The diagnostic criteria for AMR are currently being revised to include C4d-negative cases [5-7, 23, 24]. In a recent study in mostly nonpresensitized renal transplant patients, MI>0 in late biopsies indicated the presence of DSA and predicted inferior graft survival [25]. The cut-off for defining ptc as positive was higher in this study than in ours, making direct comparison difficult. Using the Banff criteria for ptc [13, 14], we found that patients with dnDSA and an MI ≥ 3 did poorly, even if C4d was negative. The results in patients with MI scores of 1 or 2 were less clear cut. We also noted that in patients with dnDSA and MI, C4d staining could fluctuate between positivity and negativity on follow-up biopsies, as noted in presensitized patients by others [7]. In this respect, cumulative C4d scores may prove a more useful prognostic indicator than individual measurements. We also confirm the existence of rare C4d-positive cases (n = 6/26) with stable clinical features and the persistent absence of MI on biopsy (MI = 0), at least in the medium term. We do not know yet whether these cases represent a form of accommodation or of indolent chronic rejection, which only time will tell. MI0 patients had good outcomes, whether C4d was positive or not. These patients are unlikely to be responders to treatment as only 6/26 had received augmented immunosuppression. A diagnostic definition of C4d-negative AMR could be established by defining a threshold for MI with the use of long-term survival data. However, a consensus is necessary on how to define the MI score, before such diagnostic criteria can be agreed upon.

We acknowledge the limitations of this retrospective study. All renal transplant patients at our center had at least one test for DSA, but the timing of DSA sampling was not standardized. There was no established protocol for biopsy timing either, so the timing to detection of DSA and the timing of the index biopsy were biased. Some cases of dnDSA could have been missed as HLA-DP specificities are unknown and no tests were employed for non-HLA DSA such as major histocompatibility complex class I chain-related gene A [26]. The DSA described are however de novo, and we included only indication biopsies.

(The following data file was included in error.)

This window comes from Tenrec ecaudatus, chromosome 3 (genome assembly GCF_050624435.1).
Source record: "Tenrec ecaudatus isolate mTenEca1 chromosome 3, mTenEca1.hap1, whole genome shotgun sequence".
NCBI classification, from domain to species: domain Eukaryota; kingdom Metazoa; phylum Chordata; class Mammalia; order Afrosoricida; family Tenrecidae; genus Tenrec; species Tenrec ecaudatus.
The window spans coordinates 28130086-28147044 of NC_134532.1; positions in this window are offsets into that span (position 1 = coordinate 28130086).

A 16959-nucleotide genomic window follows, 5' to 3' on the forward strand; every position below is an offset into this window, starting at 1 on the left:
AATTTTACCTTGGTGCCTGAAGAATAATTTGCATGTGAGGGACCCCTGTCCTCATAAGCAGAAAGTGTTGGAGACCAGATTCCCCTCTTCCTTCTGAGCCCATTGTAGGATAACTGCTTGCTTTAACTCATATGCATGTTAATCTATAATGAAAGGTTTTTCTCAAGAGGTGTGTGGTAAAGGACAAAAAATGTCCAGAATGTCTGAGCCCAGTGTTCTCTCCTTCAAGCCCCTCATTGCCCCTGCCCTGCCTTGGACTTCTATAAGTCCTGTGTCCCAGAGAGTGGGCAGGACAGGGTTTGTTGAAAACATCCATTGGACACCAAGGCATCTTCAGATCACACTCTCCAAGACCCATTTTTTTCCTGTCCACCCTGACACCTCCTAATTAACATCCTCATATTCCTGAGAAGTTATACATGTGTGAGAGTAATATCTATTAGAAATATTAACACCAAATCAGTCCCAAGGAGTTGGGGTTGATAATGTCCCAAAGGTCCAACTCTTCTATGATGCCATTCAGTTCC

In patients who develop de novo DSA, the microcirculation inflammation score, defined by glomerulitis plus peritubular capillaritis, is associated with inferior graft survival. Much of this can be attributed to clinical episodes of AMR according to established criteria, but not the C4d-negative cases. Whether treating early dnDSA development or B cell immunity may improve outcome in these patients still needs to be established. Patient-tailored administration of augmented immunosuppression is crucial hence the importance of continued biopsy and DSA screening in standard immunological risk patients. More research is necessary to determine if the MI score as a distinctive parameter for outcome holds in other renal transplant units and in comparison with other clinical and serological features.

Acknowledgments

  1. Top of page
  2. Abstract
  3. Introduction
  4. Material and Methods
  5. Results
  6. Discussion
  7. Acknowledgments
  8. Disclosure
  9. References

The authors would like to acknowledge the European Renal Association—European Dialysis and Transplant Association (ERA/EDTA) for the awarded long-term fellowship. We are grateful for support from the NIHR Biomedical Research Centre funding scheme. The authors acknowledge the work contributed by the transplant clinic staff, the Leslie Brent laboratory, the histopathology laboratory staff, and the histocompatibility and immunogenetics laboratory staff. Part of this material was presented at the British Transplant Society 15th Annual Congress February 2012 and at the American Transplant Congress June 2012.

Disclosure

  1. Top of page
  2. Abstract
  3. Introduction
  4. Material and Methods
  5. Results
  6. Discussion
  7. Acknowledgments
  8. Disclosure
  9. References

The authors of this manuscript have no conflicts of inte-rest to disclose as described by the American Journal of Transplantation.

References

  1. Top of page
  2. Abstract
  3. Introduction
  4. Material and Methods
  5. Results
  6. Discussion
  7. Acknowledgments
  8. Disclosure
  9. References